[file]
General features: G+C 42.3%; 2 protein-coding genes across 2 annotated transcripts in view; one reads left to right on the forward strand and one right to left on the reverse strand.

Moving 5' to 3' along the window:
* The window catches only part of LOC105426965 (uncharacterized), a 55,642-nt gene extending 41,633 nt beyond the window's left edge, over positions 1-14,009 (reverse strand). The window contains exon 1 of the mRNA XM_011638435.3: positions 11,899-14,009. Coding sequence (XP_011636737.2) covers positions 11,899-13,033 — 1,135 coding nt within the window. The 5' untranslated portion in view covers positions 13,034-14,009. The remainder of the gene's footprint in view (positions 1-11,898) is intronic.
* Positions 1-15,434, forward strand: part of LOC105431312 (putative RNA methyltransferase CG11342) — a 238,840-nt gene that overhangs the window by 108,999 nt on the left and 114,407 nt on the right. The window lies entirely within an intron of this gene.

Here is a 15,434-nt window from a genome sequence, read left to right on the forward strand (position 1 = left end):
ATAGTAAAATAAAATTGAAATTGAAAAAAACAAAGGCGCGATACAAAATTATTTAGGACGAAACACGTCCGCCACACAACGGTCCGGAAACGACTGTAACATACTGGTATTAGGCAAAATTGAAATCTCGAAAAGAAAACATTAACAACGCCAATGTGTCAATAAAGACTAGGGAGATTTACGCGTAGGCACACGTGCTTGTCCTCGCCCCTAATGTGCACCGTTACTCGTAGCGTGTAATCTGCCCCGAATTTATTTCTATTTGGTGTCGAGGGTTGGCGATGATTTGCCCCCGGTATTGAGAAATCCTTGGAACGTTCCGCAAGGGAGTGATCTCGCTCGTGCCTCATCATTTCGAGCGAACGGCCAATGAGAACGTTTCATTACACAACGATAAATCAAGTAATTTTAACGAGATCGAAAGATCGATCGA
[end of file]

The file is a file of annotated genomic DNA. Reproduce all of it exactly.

General features: G+C 42.3%; 2 protein-coding genes across 2 annotated transcripts in view; one reads left to right on the forward strand and one right to left on the reverse strand.

Moving 5' to 3' along the window:
* The window catches only part of LOC105426965 (uncharacterized), a 55,642-nt gene extending 41,633 nt beyond the window's left edge, over positions 1-14,009 (reverse strand). The window contains exon 1 of the mRNA XM_011638435.3: positions 11,899-14,009. Coding sequence (XP_011636737.2) covers positions 11,899-13,033 — 1,135 coding nt within the window. The 5' untranslated portion in view covers positions 13,034-14,009. The remainder of the gene's footprint in view (positions 1-11,898) is intronic.
* Positions 1-15,434, forward strand: part of LOC105431312 (putative RNA methyltransferase CG11342) — a 238,840-nt gene that overhangs the window by 108,999 nt on the left and 114,407 nt on the right. The window lies entirely within an intron of this gene.

Here is a 15,434-nt window from a genome sequence, read left to right on the forward strand (position 1 = left end):
ATAGTAAAATAAAATTGAAATTGAAAAAAACAAAGGCGCGATACAAAATTATTTAGGACGAAACACGTCCGCCACACAACGGTCCGGAAACGACTGTAACATACTGGTATTAGGCAAAATTGAAATCTCGAAAAGAAAACATTAACAACGCCAATGTGTCAATAAAGACTAGGGAGATTTACGCGTAGGCACACGTGCTTGTCCTCGCCCCTAATGTGCACCGTTACTCGTAGCGTGTAATCTGCCCCGAATTTATTTCTATTTGGTGTCGAGGGTTGGCGATGATTTGCCCCCGGTATTGAGAAATCCTTGGAACGTTCCGCAAGGGAGTGATCTCGCTCGTGCCTCATCATTTCGAGCGAACGGCCAATGAGAACGTTTCATTACACAACGATAAATCAAGTAATTTTAACGAGATCGAAAGATCGATCGA